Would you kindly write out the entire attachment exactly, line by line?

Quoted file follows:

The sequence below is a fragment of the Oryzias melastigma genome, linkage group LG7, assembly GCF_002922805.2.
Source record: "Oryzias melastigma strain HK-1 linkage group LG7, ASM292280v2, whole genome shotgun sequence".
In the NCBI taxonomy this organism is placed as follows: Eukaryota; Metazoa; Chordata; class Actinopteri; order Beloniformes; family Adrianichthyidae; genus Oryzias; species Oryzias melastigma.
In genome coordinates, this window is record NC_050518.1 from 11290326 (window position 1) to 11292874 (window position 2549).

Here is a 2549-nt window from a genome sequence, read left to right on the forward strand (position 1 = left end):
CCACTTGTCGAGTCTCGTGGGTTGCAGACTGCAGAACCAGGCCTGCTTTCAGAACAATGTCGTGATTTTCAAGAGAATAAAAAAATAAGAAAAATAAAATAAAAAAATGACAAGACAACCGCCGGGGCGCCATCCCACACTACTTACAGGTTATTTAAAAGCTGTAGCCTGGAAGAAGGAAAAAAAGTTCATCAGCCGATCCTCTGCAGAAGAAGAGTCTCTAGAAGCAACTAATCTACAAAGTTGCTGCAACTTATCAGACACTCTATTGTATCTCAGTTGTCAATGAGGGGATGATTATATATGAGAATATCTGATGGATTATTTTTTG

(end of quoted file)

The sequence below is a fragment of the Oryzias melastigma genome, linkage group LG7, assembly GCF_002922805.2.
Source record: "Oryzias melastigma strain HK-1 linkage group LG7, ASM292280v2, whole genome shotgun sequence".
In the NCBI taxonomy this organism is placed as follows: Eukaryota; Metazoa; Chordata; class Actinopteri; order Beloniformes; family Adrianichthyidae; genus Oryzias; species Oryzias melastigma.
In genome coordinates, this window is record NC_050518.1 from 11290326 (window position 1) to 11292874 (window position 2549).

Here is a 2549-nt window from a genome sequence, read left to right on the forward strand (position 1 = left end):
CCACTTGTCGAGTCTCGTGGGTTGCAGACTGCAGAACCAGGCCTGCTTTCAGAACAATGTCGTGATTTTCAAGAGAATAAAAAAATAAGAAAAATAAAATAAAAAAATGACAAGACAACCGCCGGGGCGCCATCCCACACTACTTACAGGTTATTTAAAAGCTGTAGCCTGGAAGAAGGAAAAAAAGTTCATCAGCCGATCCTCTGCAGAAGAAGAGTCTCTAGAAGCAACTAATCTACAAAGTTGCTGCAACTTATCAGACACTCTATTGTATCTCAGTTGTCAATGAGGGGATGATTATATATGAGAATATCTGATGGATTATTTTTTG